Am I out of touch with romance readers? Or is it the publishers’ fault?

Harlequin Publishing Logo

 Milsl and Boon Logo

I read about people all over the place being in reading slumps. I’ve seen reviewers on major, long-established book blogs saying they’re not reading much at the moment, that they’re burnt out and struggling to find books that interest them.

So I assumed some of my own thoughts about recent fads in romance fiction were held by a lot of people.

One thing I know I’m in the minority on is romance covers. I hate many of them, and disagree with authors who argue it’s not the naked-people covers turning people away from the genre. (I say this because *I* didn’t read romance for years – mostly because of the trashy covers.)

However, after thinking I just had no clue what most readers enjoyed, I’m starting to think it’s actually the publishers who are doing crazy things to the genre and turning devoted readers away.

Recently I blogged about Avon’s bizarre Wish List for Historical Romances, which really should have been named What Not to do When Writing Historical Romance, if readers’ opinions are anything to go by. It’s no wonder people are struggling with many recent historical romances if this is what publishers are asking for.

Now I’ve been reading the editors’ threads over at the Harlequin discussion forums, and I’m confused all over again.

While I agree on some points, many of the themes and tropes they’re requesting more of are the EXACT tropes many people say they hate. I know I can’t speak for everyone, but I’ve seen enough people ridiculing these tropes to know they’re largely out of date.

Some of the tropes they’re requesting more of:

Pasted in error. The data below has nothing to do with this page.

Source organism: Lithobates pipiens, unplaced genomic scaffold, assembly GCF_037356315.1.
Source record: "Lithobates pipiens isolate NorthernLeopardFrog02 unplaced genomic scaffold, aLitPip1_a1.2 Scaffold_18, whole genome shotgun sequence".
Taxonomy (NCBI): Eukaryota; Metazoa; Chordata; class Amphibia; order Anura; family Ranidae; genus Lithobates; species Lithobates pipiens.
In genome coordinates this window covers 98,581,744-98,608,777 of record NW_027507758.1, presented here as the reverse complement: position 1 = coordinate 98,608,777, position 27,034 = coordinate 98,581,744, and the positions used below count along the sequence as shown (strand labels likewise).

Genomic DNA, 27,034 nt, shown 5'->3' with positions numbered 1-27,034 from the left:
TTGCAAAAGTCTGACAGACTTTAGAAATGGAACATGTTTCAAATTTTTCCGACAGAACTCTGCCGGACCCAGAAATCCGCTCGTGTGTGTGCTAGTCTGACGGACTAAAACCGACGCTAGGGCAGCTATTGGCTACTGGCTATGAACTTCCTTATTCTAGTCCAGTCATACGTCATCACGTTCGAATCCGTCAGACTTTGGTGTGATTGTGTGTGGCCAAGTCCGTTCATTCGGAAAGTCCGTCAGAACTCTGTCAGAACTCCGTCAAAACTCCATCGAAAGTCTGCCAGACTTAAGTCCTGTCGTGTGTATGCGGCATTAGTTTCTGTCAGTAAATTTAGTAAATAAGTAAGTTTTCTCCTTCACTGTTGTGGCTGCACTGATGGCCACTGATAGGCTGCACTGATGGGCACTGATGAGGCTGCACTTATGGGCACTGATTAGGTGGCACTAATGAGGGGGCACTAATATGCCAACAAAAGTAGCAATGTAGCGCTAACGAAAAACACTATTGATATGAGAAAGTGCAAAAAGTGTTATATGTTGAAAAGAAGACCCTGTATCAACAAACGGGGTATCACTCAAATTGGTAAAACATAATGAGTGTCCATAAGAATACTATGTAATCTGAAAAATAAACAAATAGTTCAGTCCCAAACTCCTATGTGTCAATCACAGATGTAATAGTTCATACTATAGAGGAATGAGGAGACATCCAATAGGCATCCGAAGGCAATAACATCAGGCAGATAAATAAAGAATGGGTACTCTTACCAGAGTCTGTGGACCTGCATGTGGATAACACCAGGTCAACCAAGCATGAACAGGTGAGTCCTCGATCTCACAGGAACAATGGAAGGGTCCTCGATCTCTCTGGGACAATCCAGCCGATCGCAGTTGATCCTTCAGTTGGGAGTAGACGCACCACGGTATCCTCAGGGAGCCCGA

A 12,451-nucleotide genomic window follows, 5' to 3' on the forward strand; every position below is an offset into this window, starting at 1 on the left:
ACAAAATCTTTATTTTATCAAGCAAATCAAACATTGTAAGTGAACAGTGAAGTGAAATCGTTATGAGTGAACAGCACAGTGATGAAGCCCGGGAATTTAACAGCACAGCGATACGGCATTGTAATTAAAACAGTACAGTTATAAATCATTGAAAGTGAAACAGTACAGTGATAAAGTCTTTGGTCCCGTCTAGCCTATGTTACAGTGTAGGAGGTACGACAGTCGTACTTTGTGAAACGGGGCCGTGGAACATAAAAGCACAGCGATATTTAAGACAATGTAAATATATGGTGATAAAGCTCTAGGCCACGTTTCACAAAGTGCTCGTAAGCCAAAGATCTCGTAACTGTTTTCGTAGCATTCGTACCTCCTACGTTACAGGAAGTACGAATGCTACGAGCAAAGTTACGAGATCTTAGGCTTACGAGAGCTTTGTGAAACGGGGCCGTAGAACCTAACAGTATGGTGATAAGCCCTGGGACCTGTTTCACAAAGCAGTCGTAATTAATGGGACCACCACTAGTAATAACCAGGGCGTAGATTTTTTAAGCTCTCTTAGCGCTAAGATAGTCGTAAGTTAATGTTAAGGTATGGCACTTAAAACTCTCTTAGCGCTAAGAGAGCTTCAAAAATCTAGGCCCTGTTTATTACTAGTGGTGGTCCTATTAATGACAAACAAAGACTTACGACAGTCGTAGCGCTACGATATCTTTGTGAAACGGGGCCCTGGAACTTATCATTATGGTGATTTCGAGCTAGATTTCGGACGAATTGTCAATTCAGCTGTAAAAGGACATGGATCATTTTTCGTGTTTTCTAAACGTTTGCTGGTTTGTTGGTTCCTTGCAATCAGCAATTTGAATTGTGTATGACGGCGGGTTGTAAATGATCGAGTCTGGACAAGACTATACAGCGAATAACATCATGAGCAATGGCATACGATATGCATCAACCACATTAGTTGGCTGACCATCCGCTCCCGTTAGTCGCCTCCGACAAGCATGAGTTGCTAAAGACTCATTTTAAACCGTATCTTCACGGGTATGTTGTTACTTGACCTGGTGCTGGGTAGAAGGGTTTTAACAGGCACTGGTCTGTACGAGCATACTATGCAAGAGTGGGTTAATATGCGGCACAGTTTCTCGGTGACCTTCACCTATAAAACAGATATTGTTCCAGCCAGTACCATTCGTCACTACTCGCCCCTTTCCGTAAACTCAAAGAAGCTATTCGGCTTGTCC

Secret Babies. Amnesia. Twins and Triplets.

The secret baby trope, particularly in contemporary stories (which is what they’re requesting them for) is just awful. Almost 100% of the time, that secret baby is the hero’s. Heroes aren’t known for being so evil a woman could be justified hiding his child from him. Either the hero or the heroine in this type of book has to be an awful person, and then I definitely don’t want to read about them getting together.

Even though I just reviewed a good book involving amnesia, amnesia is the joke trope, and the one you’ll find quoted most often in articles ridiculing the romance genre. The romance world’s version of amnesia is nothing like the reality of the condition, to the point it’s often insulting to read.

As for the multiple babies, I know there’s a certain readership who still loves that sort of thing. But if Harlequin is on the lookout for new generations of readers, they might want to rethink the number of that type of book they put out there!

It just seems to me that every time I read an article written by an editor with a major publisher, their idea of fixing the romance genre is to keep on doing exactly what readers don’t want!

4 thoughts on “Am I out of touch with romance readers? Or is it the publishers’ fault?

  1. I couldn’t agree more!! The whole cover thing is a TOTAL turnoff – and I have been blogging about that very fact. Take Lilith Saintcrow’s “The Demon’s Librarian” (review on my site). It was originally published in 2009, and the cover, while a bit outdated in quality for these days, was appropriate for the book. The “new” cover? Uh, the book is about a FEMALE librarian of a demon library – – – for what particular reason did you change the cover to a torso shot of a guy???? Pft. BORING. It is completely interchangeable with every other book out there that even approaches romance… and this is not really “Paranormal Romance” – it is Urban Fantasy – there are no sex scenes, and though you (of course) get an HEA with her hooking up with a guy, the story itself is NOT about their relationship, it is about her working as a demon slayer and trying to keep his group from capturing her and turning her into a tool for their own uses. It is a GREAT book, but more than one person has agreed with my review – great book, HORRIBLE marketing…. many other reviewers agreed with me that they wouldn’t even pick it up based on the cover and blurb.